A Tale to Tell the Time

Featured image: An Old Dusty Box, by Yatin Marneni

As we approach May, the period where summer break begins,
there are smells of Bukhoor that dwindle.

There lingers a sensation of the sweet burn that comes
from the sun, an odd memory, but one that reminds me
of the smiles that await once my flight lands back home.

Back in Oman.

A place that I never got to know, as I grew up in NYC during
the recession. And in Brazil during the 2016 Olympics.

But it holds memories of my first time learning to write in Arabic.
Of my first time driving a car in the desert.
And of my first time walking around in a Souq.

I truly fell in love with Oman.

A place that my grandparents have lived in for their entire lives.
Mama and Baba were raised and brought up in. My mother grew up in
a historic home, about 150 years old.

The ocean that the house overlooks has a beautiful breeze to it.
Nestled away from the capital, in a city called Sur, it doesn’t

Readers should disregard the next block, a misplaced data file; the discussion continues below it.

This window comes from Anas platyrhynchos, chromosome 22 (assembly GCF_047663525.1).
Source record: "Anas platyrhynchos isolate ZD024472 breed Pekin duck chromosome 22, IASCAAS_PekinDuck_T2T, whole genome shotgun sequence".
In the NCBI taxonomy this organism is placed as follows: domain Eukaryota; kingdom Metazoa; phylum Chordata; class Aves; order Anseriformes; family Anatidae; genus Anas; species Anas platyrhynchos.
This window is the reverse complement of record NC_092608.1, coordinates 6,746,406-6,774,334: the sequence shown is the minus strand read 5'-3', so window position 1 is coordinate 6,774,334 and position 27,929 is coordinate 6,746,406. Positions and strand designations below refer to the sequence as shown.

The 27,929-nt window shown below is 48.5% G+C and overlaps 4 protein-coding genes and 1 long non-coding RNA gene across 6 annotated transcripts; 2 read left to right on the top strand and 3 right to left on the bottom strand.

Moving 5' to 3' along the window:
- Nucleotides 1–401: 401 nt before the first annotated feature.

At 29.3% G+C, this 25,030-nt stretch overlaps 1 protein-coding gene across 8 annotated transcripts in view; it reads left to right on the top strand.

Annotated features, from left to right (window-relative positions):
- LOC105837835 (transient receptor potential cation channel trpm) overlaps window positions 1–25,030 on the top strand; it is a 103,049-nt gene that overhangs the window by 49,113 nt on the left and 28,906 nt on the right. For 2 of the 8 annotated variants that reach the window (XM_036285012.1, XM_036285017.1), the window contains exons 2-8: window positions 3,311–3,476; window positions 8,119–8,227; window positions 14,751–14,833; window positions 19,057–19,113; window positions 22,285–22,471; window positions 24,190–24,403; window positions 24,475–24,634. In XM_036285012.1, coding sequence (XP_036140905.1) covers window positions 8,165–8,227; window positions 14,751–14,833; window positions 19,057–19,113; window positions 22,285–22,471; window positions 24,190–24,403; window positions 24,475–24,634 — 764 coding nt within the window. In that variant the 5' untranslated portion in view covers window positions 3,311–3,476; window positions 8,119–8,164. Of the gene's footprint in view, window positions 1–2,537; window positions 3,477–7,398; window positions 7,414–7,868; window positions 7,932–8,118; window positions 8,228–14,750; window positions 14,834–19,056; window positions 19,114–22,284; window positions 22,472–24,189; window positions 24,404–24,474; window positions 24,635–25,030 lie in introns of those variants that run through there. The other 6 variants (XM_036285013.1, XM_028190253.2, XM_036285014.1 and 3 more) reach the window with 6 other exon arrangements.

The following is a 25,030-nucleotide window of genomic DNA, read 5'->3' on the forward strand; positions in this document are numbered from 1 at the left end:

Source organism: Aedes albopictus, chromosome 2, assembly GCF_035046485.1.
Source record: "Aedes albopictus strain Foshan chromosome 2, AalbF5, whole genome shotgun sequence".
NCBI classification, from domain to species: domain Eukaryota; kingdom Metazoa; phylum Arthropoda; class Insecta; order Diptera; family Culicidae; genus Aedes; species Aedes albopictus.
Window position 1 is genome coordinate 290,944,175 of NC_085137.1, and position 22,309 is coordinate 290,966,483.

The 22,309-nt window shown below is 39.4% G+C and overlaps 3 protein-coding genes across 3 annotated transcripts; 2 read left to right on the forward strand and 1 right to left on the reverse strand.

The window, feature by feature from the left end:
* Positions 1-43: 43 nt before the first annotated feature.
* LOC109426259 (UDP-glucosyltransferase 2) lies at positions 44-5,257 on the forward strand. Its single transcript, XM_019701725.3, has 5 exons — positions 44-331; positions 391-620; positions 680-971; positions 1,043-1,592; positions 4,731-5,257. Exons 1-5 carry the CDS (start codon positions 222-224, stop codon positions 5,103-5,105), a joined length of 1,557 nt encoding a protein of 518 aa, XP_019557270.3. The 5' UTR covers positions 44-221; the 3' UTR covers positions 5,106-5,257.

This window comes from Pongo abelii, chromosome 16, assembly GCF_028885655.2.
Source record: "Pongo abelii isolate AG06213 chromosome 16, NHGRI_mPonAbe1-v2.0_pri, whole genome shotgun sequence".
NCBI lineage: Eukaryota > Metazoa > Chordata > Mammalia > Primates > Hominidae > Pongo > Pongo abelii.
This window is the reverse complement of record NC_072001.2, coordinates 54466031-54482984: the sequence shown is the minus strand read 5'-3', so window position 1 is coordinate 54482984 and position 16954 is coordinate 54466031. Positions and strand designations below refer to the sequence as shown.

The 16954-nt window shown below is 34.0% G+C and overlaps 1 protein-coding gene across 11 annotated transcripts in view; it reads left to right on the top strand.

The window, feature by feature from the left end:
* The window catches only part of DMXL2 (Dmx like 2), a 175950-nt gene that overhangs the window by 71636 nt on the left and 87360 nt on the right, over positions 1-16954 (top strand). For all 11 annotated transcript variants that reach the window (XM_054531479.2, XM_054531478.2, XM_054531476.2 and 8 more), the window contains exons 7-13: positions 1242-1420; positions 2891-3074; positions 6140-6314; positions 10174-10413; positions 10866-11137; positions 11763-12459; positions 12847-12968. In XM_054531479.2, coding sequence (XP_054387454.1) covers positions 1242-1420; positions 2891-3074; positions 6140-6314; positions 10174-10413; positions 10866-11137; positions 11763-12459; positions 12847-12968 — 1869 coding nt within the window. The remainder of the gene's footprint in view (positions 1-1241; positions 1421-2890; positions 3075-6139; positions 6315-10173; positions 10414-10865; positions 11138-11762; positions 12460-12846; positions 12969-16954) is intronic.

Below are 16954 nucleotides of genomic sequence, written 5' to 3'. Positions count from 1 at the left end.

worry about the heat associated with Tropic of Cancer.

The heat that I know all too well.

My parents left NYC every summer to come back and visit.
The plane rides were brutal, 13 hours one way (maybe 11).
Anyways, your feet, your back, and everything would hurt.

But I’m glad to have had the experiences.

“Olá, meu nome e Fatma. Eu sou de Omã.”
“مرحبا اسمي فاطمة و من عمان”
“Hi, my name is Fatma. I’m from Oman.”

The cultures and the people, and the food, that surrounded me leave me grateful.


Fatma Al Araimi, Marquette Spring 2024, is an Omani Journalism and Political Science student. While writing, she enjoys incorporating her worldly adventures into her poetry.

Yatin Thomas Marneni is a student studying in the Accounting Program at the College of Business Administration at Marquette University. He spends his time studying for class, visiting his family in Illinois, and working on various drawings and paintings.


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